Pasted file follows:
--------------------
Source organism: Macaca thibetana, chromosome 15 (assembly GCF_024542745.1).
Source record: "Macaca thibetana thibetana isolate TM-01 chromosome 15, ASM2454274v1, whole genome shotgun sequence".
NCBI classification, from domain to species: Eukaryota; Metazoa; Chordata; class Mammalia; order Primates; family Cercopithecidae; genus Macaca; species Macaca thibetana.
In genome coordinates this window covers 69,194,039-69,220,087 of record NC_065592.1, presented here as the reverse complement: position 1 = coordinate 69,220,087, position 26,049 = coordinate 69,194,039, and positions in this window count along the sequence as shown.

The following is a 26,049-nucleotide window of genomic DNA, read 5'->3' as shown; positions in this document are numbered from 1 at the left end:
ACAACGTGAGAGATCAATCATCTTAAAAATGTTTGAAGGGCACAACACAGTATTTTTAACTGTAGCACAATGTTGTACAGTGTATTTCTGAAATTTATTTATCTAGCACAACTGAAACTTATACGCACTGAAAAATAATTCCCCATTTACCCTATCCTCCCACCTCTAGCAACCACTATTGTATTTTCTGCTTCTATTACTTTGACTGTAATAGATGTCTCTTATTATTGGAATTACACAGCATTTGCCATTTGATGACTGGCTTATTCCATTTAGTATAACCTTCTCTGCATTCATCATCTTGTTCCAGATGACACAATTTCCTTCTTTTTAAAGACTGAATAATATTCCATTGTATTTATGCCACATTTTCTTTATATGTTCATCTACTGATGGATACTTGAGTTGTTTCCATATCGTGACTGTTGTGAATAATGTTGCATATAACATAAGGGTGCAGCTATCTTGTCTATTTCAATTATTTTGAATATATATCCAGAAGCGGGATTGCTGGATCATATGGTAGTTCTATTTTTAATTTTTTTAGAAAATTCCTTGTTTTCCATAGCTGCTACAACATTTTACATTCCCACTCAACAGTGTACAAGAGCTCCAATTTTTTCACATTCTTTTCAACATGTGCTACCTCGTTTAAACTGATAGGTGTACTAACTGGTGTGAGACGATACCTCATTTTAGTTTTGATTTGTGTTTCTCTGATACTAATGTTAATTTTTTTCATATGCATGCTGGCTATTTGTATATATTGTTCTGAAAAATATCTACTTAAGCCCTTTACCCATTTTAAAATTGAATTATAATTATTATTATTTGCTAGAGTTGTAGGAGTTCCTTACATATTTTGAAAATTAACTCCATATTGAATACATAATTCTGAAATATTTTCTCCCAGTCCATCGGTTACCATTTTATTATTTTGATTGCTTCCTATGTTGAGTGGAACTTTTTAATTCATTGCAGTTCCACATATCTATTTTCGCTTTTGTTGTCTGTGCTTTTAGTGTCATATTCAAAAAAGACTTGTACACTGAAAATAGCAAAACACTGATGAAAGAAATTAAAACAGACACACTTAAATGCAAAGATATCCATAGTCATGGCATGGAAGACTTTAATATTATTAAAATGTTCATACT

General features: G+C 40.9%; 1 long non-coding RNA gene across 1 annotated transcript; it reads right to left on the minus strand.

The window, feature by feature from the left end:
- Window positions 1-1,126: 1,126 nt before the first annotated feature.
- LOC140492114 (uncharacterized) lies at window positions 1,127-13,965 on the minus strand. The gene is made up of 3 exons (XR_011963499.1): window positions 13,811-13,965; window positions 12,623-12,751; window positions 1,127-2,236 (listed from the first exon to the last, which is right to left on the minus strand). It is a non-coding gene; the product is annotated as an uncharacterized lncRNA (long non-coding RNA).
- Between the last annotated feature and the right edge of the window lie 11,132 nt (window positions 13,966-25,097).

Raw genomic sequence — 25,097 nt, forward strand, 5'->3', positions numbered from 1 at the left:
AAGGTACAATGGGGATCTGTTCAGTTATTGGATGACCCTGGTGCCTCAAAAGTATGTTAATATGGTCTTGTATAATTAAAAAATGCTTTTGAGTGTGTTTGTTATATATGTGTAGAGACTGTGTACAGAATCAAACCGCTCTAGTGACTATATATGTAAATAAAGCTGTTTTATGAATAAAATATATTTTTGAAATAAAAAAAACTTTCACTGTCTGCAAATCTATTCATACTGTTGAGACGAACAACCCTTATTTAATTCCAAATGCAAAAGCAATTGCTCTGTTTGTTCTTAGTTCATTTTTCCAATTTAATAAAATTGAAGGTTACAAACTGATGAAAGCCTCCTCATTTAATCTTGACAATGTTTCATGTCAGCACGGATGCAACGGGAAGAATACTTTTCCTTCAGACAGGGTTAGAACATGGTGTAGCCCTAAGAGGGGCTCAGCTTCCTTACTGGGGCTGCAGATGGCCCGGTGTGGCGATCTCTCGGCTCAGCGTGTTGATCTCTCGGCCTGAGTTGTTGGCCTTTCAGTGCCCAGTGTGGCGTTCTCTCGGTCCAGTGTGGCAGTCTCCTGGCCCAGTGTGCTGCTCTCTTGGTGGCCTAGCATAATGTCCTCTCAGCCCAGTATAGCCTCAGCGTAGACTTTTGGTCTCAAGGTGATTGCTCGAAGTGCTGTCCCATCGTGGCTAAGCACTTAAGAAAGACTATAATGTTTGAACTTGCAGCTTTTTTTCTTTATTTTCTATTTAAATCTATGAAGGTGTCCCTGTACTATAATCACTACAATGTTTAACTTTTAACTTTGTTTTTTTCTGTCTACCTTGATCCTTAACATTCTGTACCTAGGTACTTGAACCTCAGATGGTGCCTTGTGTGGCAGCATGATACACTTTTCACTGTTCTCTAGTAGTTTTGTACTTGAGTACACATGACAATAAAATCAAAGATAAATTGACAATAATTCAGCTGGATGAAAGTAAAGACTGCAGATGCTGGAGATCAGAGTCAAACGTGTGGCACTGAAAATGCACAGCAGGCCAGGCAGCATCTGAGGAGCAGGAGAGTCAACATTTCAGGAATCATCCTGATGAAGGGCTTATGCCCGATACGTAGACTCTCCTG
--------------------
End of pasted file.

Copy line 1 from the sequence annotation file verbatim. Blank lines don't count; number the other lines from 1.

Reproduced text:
Source organism: Macaca thibetana, chromosome 15 (assembly GCF_024542745.1).